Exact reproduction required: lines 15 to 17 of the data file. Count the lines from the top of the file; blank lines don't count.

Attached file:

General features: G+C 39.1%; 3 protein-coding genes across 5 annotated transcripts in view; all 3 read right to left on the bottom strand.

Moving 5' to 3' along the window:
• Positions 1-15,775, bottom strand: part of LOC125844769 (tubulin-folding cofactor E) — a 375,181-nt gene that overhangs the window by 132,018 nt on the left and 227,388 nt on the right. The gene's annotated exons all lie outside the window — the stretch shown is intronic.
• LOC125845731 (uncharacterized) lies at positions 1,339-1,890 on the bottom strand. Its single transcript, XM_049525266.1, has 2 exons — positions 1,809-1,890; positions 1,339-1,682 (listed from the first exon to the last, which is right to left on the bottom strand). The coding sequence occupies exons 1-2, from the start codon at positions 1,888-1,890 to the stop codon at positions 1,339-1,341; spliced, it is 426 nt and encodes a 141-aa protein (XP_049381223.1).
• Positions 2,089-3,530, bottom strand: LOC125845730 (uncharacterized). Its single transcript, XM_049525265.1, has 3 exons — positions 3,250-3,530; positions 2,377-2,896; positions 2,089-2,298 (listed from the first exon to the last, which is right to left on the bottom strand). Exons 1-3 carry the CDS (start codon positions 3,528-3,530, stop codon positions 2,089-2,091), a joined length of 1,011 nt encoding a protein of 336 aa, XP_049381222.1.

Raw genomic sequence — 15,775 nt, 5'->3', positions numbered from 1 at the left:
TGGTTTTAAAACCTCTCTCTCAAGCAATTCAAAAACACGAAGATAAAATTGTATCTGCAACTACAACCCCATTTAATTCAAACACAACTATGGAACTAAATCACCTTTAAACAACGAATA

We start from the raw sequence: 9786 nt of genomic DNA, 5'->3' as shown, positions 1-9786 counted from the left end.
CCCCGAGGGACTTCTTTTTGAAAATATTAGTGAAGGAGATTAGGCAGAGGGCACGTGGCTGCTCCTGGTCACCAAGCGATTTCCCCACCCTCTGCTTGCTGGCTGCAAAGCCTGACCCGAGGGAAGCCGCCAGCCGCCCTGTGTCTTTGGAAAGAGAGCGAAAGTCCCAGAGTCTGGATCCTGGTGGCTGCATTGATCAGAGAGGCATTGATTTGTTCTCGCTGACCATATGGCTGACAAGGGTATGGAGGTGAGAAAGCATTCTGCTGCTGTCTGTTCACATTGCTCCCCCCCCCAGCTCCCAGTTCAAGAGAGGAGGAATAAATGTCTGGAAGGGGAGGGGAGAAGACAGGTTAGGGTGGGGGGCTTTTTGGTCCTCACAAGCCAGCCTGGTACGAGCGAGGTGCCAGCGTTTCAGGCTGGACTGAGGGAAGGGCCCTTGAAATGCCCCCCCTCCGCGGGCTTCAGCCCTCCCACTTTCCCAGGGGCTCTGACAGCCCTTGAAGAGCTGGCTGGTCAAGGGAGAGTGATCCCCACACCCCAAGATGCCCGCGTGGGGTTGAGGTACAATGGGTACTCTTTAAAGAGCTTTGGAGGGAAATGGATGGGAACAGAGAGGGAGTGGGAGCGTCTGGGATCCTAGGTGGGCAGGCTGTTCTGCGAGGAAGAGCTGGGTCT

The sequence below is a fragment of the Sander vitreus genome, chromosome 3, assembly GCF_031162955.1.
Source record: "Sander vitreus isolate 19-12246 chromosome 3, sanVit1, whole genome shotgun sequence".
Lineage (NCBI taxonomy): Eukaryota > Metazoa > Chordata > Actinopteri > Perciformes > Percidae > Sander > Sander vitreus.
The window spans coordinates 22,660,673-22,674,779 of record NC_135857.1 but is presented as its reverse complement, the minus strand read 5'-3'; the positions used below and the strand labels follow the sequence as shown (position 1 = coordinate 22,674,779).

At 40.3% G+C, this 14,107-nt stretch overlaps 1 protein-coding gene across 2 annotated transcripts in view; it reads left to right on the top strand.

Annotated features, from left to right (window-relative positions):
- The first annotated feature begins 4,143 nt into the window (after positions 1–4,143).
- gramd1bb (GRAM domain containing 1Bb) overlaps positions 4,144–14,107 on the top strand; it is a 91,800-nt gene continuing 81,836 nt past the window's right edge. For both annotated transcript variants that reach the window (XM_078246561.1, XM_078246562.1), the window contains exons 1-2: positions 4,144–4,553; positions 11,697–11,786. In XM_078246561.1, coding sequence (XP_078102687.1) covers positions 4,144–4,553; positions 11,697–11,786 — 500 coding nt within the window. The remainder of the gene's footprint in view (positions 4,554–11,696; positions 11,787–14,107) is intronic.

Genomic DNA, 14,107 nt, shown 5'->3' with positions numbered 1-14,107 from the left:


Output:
Annotated features, from left to right (window-relative positions):
- The first annotated feature begins 4,143 nt into the window (after positions 1–4,143).
- gramd1bb (GRAM domain containing 1Bb) overlaps positions 4,144–14,107 on the top strand; it is a 91,800-nt gene continuing 81,836 nt past the window's right edge. For both annotated transcript variants that reach the window (XM_078246561.1, XM_078246562.1), the window contains exons 1-2: positions 4,144–4,553; positions 11,697–11,786. In XM_078246561.1, coding sequence (XP_078102687.1) covers positions 4,144–4,553; positions 11,697–11,786 — 500 coding nt within the window. The remainder of the gene's footprint in view (positions 4,554–11,696; positions 11,787–14,107) is intronic.